Imagine that you’ve embarked on a quest to be more grateful. You dutifully journal about the happy events in your day, training your mind to see the positives. You notice and begin to appreciate all the little things your partner does for you, from brewing your morning coffee to letting you pick what movie to watch. This can only be good for your relationship, right?
According to a new study, it depends—on whether your partner is grateful, too.
While gratitude has been shown to be a boon for individuals—making you happier, healthier, and more successful—less is known about how gratitude works in relationships, where personalities and habits collide to create complex, dynamic interactions.
How Practicing Gratitude Helps Relationships
To go deeper into whether gratitude helps relationships, Florida State University psychologist James K. McNulty and his coauthor Alexander Dugas recruited 120 newlywed couples to fill out surveys. Initially, they reported how happy and satisfied they were with their marriage and their partner, and how much gratitude they felt and expressed for their partner and the nice things they did. They repeated the gratitude survey a year later and the marriage survey every four months for three years.
That gave researchers a snapshot of how each partner’s gratitude and marital satisfaction changed over time. And they found that spouses heavily influenced each other.
“High gratitude is not a panacea that will make everyone happy with everything all the time,” says McNulty.
If your mate is low in gratitude, the results suggest, you seem to miss out on some of the benefits of being a grateful person yourself. More grateful people started out more satisfied with their marriages and were more satisfied three years in—but only if their partner was high in gratitude, too. Marital satisfaction naturally declined in couples over time, but it declined even more steeply for grateful people wedded to ungrateful ones.
In extreme cases, when their partner showed very little gratitude, being more grateful actually seemed to hurt their romantic happiness.
This worked the other way around, too. Grateful partners typically make our lives better, but we might not benefit as much if we’re not also grateful. People with more grateful partners tended to start out more satisfied with their marriages and still be more satisfied three years later—but only if they were high in gratitude. A grateful partner helped stave off the natural declines in people’s marital satisfaction over time—but, again, only for the highly grateful. When people were extremely ungrateful, their partner’s thankfulness seemed to backfire. The researchers write:
“Interpersonal vulnerabilities in even one member of a couple, perhaps particularly those that manifest as low adherence to communal norms, are sufficient to disrupt relationship satisfaction for both members, making each partner a potential weak link in the relational bond. . . . Even in relationships, bad may be stronger than good.”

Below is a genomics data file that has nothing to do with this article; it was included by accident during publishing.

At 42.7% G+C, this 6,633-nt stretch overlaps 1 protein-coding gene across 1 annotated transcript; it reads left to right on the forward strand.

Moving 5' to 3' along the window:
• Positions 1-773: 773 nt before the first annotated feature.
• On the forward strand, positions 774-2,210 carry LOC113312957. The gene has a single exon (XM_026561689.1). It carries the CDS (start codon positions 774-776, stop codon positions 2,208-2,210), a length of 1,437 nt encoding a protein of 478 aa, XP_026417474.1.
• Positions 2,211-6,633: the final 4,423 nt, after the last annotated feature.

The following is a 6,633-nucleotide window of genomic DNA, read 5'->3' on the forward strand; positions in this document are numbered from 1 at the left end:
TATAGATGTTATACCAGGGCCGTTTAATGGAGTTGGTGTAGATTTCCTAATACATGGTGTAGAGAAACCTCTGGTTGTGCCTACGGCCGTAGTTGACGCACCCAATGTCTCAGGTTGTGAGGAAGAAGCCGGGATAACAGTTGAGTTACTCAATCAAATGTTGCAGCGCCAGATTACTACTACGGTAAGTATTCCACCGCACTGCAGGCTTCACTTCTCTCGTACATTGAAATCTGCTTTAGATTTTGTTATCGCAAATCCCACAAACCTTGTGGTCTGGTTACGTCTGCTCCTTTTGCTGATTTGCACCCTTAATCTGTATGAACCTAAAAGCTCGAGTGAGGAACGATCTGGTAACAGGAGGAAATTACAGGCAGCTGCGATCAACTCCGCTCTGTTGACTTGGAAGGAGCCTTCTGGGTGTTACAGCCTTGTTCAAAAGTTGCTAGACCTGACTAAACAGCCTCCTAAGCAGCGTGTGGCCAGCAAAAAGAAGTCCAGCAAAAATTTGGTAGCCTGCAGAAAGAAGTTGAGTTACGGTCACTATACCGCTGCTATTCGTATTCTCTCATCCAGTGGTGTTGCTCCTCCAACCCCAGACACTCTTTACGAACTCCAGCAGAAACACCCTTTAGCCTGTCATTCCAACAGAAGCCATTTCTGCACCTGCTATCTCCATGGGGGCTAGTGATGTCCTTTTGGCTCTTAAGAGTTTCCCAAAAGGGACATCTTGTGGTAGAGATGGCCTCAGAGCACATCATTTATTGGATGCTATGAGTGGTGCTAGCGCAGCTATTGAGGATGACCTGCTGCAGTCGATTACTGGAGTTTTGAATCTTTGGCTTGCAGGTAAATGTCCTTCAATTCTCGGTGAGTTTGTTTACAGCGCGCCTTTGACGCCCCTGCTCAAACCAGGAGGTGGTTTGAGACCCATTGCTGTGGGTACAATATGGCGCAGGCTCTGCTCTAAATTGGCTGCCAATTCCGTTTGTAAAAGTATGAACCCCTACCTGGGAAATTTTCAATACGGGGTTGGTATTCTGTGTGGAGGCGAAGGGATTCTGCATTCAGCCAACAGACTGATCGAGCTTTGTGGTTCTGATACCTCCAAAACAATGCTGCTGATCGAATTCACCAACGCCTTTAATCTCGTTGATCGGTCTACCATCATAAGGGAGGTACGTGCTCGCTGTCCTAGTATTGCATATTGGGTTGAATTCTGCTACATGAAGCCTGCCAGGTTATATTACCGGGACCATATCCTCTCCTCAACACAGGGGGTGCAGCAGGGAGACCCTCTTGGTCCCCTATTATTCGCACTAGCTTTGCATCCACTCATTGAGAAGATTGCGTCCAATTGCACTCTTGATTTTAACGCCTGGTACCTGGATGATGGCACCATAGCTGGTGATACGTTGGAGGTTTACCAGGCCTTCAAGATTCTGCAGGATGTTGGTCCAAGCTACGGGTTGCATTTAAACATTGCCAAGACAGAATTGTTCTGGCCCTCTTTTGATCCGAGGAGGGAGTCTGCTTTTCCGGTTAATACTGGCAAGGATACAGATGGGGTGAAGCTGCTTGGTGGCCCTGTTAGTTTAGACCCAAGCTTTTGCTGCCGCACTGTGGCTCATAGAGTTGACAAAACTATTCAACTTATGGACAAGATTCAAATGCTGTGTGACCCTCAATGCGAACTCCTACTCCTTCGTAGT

Not only are ungrateful partners missing out on genuine moments of positivity and connection, but their other halves may be less willing to contribute to the couple if their efforts aren’t recognized.
If you’ve ever hoped for a little more appreciation from your significant other, you can imagine how this dynamic works. Not only are ungrateful partners missing out on genuine moments of positivity and connection, but their other halves may be less willing to contribute to the couple if their efforts aren’t recognized. Feelings of unfairness and even resentment may ensue.
Surprisingly, the study suggested that two less grateful partners might be happier together than partners with mismatched levels of gratitude. “I suspect that the mismatch is troubling for the same reasons other mismatches in personality can be troubling—the two partners just aren’t on the same page in terms of how to treat one another,” says McNulty.
Does that mean we should blame our partners for all our relationship woes, or coerce them into saying “thank you” more?
Not necessarily. This is a single study, and it measured gratitude in a specific way, points out relationship well-being researcher Amie Gordon: asking people about their own appreciation, not asking the other partner how appreciated they actually felt. Different ways of measuring gratitude may yield different results—including a situation where our own expressions of thanks can rub off on our partner, making them more grateful in turn.
Plus, gratitude is only one piece of the relationship puzzle—and practicing gratitude has lots of other benefits to our lives. At the end of the day, for many of us, it probably helps to try to see the good in the person we love.
This article was adapted from Greater Good, the online magazine of UC Berkeley’s Greater Good Science Center, one of Mindful’s partners. View the original article.